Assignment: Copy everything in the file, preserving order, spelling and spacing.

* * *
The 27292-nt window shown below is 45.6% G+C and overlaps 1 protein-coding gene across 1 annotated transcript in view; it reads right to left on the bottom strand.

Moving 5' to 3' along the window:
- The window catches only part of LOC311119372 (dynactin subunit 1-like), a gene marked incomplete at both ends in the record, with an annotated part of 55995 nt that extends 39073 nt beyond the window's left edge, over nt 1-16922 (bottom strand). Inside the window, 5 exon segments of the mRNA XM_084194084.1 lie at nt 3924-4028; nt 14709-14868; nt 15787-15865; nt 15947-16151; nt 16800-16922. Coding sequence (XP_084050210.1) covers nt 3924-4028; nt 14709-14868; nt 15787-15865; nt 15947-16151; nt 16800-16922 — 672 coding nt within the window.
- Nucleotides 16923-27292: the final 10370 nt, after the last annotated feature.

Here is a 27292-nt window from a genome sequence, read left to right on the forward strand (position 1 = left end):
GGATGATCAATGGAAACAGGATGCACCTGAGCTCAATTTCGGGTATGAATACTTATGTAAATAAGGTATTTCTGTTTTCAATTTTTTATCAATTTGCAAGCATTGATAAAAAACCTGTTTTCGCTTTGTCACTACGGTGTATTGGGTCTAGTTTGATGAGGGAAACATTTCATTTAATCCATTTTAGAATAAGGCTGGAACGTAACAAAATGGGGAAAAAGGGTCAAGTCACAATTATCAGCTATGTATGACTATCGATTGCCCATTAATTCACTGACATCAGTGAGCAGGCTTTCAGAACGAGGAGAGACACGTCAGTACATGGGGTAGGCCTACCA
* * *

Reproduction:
The 27292-nt window shown below is 45.6% G+C and overlaps 1 protein-coding gene across 1 annotated transcript in view; it reads right to left on the bottom strand.

Moving 5' to 3' along the window:
- The window catches only part of LOC311119372 (dynactin subunit 1-like), a gene marked incomplete at both ends in the record, with an annotated part of 55995 nt that extends 39073 nt beyond the window's left edge, over nt 1-16922 (bottom strand). Inside the window, 5 exon segments of the mRNA XM_084194084.1 lie at nt 3924-4028; nt 14709-14868; nt 15787-15865; nt 15947-16151; nt 16800-16922. Coding sequence (XP_084050210.1) covers nt 3924-4028; nt 14709-14868; nt 15787-15865; nt 15947-16151; nt 16800-16922 — 672 coding nt within the window.
- Nucleotides 16923-27292: the final 10370 nt, after the last annotated feature.

Here is a 27292-nt window from a genome sequence, read left to right on the forward strand (position 1 = left end):
GGATGATCAATGGAAACAGGATGCACCTGAGCTCAATTTCGGGTATGAATACTTATGTAAATAAGGTATTTCTGTTTTCAATTTTTTATCAATTTGCAAGCATTGATAAAAAACCTGTTTTCGCTTTGTCACTACGGTGTATTGGGTCTAGTTTGATGAGGGAAACATTTCATTTAATCCATTTTAGAATAAGGCTGGAACGTAACAAAATGGGGAAAAAGGGTCAAGTCACAATTATCAGCTATGTATGACTATCGATTGCCCATTAATTCACTGACATCAGTGAGCAGGCTTTCAGAACGAGGAGAGACACGTCAGTACATGGGGTAGGCCTACCA